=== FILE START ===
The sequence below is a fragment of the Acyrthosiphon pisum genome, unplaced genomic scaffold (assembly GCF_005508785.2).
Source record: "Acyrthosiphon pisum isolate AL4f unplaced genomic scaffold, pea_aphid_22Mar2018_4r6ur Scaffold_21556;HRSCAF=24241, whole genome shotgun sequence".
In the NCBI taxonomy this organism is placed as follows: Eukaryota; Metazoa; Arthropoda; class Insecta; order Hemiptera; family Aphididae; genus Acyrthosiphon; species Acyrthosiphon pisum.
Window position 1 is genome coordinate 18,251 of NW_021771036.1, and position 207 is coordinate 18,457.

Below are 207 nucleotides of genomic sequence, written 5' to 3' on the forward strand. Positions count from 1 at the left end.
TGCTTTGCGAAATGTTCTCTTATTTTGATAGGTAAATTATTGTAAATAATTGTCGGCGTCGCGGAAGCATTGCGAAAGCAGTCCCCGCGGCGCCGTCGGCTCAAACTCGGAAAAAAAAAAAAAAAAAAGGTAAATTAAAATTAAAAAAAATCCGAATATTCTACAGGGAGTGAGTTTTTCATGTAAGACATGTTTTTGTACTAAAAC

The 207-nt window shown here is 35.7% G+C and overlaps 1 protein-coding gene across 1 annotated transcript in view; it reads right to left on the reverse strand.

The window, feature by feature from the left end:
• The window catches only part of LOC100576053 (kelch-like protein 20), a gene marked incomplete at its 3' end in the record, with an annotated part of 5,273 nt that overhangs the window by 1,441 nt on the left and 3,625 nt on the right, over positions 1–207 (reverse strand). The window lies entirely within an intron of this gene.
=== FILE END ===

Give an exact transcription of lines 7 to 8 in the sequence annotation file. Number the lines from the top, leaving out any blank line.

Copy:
The 207-nt window shown here is 35.7% G+C and overlaps 1 protein-coding gene across 1 annotated transcript in view; it reads right to left on the reverse strand.

The window, feature by feature from the left end: